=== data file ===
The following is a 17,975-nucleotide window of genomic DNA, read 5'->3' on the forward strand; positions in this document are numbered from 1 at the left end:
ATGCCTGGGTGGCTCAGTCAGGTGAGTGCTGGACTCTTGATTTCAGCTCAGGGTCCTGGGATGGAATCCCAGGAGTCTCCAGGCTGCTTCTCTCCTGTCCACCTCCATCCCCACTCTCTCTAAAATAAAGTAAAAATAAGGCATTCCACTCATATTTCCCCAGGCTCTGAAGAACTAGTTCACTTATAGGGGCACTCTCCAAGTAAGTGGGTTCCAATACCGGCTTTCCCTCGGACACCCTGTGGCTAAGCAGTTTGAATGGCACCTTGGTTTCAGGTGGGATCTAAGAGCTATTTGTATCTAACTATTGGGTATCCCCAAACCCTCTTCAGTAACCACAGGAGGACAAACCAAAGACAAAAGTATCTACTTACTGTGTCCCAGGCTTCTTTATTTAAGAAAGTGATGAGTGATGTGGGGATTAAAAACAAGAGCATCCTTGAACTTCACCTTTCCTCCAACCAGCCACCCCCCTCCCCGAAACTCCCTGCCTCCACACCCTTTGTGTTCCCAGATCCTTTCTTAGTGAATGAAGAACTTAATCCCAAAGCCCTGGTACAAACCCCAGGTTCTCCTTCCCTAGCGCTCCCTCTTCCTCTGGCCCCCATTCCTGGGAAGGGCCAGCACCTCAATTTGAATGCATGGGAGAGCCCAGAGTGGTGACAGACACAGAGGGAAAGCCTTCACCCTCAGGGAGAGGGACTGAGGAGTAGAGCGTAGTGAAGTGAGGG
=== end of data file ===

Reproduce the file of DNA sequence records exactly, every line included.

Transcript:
The following is a 17,975-nucleotide window of genomic DNA, read 5'->3' on the forward strand; positions in this document are numbered from 1 at the left end:
ATGCCTGGGTGGCTCAGTCAGGTGAGTGCTGGACTCTTGATTTCAGCTCAGGGTCCTGGGATGGAATCCCAGGAGTCTCCAGGCTGCTTCTCTCCTGTCCACCTCCATCCCCACTCTCTCTAAAATAAAGTAAAAATAAGGCATTCCACTCATATTTCCCCAGGCTCTGAAGAACTAGTTCACTTATAGGGGCACTCTCCAAGTAAGTGGGTTCCAATACCGGCTTTCCCTCGGACACCCTGTGGCTAAGCAGTTTGAATGGCACCTTGGTTTCAGGTGGGATCTAAGAGCTATTTGTATCTAACTATTGGGTATCCCCAAACCCTCTTCAGTAACCACAGGAGGACAAACCAAAGACAAAAGTATCTACTTACTGTGTCCCAGGCTTCTTTATTTAAGAAAGTGATGAGTGATGTGGGGATTAAAAACAAGAGCATCCTTGAACTTCACCTTTCCTCCAACCAGCCACCCCCCTCCCCGAAACTCCCTGCCTCCACACCCTTTGTGTTCCCAGATCCTTTCTTAGTGAATGAAGAACTTAATCCCAAAGCCCTGGTACAAACCCCAGGTTCTCCTTCCCTAGCGCTCCCTCTTCCTCTGGCCCCCATTCCTGGGAAGGGCCAGCACCTCAATTTGAATGCATGGGAGAGCCCAGAGTGGTGACAGACACAGAGGGAAAGCCTTCACCCTCAGGGAGAGGGACTGAGGAGTAGAGCGTAGTGAAGTGAGGG